Venezuela’s Independence Day was marked by rival rallies Friday, led by opposition leader Juan Guaido and President Nicholas Maduro, who waged a war of words even as the UN warned of eroded rule of law in the country.
Guaido, who considers himself Venezuela’s legitimate acting leader, implored supporters in the streets of Caracas not to give up hope: “Don’t leave! We’re going to get there! Have no doubt, we’ll succeed.”
The crowd that gathered to hear the center-right leader, who in January declared himself acting president in a direct challenge to Maduro’s authority, was markedly smaller than those at the beginning of the year.
The country was observing the July 5 holiday celebrating its 1811 Declaration of Independence.
Maduro, meanwhile, led a military parade down the Paseo de los Proceres, a boulevard honoring the country’s founders, and received a public display of support from the military’s top brass.
“Count on the armed forces… we are not afraid to face the enemies of the country,” General Remigio Ceballos, commander of operational strategy, assured the president.
UN rights chief Michelle Bachelet meanwhile presented a damning report on Venezuela which pointed to attacks on political opponents and activists, including torture and thousands of killings by security forces in the country.
She said that attempting to exercise the most basic rights like freedom of opinion, expression, association and assembly in Venezuela “entails a risk of reprisals and repression.”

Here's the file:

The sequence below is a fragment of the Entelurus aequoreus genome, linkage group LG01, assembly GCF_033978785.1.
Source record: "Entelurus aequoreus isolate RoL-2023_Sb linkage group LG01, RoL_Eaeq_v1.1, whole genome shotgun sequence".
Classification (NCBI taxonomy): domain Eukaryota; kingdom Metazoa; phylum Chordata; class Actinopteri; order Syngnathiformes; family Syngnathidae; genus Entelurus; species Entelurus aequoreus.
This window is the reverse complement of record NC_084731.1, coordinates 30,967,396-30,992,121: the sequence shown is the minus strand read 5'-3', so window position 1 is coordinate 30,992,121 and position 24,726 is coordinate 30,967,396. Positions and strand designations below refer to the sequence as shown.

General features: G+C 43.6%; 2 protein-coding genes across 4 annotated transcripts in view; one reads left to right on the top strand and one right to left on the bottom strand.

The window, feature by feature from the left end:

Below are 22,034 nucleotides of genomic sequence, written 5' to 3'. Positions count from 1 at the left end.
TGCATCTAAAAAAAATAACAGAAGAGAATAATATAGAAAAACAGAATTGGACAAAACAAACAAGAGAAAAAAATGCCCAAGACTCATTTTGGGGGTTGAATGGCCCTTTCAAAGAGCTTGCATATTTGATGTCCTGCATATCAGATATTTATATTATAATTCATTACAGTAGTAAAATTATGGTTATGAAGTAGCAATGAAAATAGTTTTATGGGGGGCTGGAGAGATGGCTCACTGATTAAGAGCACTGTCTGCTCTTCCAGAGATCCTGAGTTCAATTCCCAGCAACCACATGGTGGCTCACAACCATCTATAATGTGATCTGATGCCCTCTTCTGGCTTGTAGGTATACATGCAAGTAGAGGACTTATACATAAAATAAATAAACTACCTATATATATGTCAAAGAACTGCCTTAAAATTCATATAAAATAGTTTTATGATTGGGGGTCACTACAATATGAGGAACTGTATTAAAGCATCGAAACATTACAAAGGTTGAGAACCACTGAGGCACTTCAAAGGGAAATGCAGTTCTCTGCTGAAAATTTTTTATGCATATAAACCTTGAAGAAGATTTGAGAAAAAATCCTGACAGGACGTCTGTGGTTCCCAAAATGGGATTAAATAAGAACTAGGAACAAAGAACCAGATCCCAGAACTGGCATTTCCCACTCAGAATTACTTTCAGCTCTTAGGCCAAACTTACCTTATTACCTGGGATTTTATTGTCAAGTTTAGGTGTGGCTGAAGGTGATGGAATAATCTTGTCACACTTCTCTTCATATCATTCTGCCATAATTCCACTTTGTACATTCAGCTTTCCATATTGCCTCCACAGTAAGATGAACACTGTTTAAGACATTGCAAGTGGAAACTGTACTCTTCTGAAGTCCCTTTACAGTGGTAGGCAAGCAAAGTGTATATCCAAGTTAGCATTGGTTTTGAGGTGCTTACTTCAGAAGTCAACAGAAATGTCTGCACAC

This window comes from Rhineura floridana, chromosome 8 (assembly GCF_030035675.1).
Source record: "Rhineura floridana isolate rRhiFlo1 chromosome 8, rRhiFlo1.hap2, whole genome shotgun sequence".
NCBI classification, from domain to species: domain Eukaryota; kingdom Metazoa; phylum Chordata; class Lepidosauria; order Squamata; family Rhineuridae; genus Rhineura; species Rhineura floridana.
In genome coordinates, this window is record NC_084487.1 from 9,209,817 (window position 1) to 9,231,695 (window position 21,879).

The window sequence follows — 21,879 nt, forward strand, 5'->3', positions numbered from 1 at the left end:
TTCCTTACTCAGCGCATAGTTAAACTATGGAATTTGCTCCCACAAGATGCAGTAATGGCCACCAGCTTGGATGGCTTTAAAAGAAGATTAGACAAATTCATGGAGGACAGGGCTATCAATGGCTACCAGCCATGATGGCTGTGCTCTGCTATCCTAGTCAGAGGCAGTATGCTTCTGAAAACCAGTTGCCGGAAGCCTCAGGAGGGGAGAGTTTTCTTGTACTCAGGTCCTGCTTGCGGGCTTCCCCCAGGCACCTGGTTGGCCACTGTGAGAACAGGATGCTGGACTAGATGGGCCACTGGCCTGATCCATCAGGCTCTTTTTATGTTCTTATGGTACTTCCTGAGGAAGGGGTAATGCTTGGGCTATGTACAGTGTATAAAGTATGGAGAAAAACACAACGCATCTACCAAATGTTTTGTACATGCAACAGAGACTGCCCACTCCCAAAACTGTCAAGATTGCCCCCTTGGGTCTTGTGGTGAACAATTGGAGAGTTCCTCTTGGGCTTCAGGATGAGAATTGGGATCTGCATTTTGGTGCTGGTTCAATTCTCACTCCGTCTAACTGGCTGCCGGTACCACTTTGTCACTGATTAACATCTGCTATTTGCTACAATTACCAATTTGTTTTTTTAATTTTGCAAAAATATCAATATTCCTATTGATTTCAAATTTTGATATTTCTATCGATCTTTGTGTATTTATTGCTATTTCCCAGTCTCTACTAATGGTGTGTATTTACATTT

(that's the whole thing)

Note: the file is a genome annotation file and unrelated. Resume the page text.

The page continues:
However she later welcomed the release of 22 prisoners in recent days, including journalist Braulio Jatar and Lourdes Afiuni, a judge.
The Supreme Court confirmed the reversal of detention measures against the two, although they were yet to be released.
Afiuni, who has been detained since 2009 expressed her “immense gratitude” to Bachelet on Twitter, saying her release, if it was finalised, would “be the end of nine years and seven months of persecution and torture.”
Jatar’s sister denied he had been freed, but said she hoped he would be released on Thursday.
The United States, along with some fifty other countries, including major Latin American powers, has declared Maduro to be illegitimate and recognized Guido as the interim leader.
But Maduro has withstood a US-led pressure campaign that includes sanctions on Venezuela’s crucial oil exports, and still enjoys support from Russia, China and Cuba.
Image: AFP / YURI CORTEZ Venezuelan opposition leader Juan Guido implored supporters who had gathered in the streets of Caracas on July 5 not to give up hope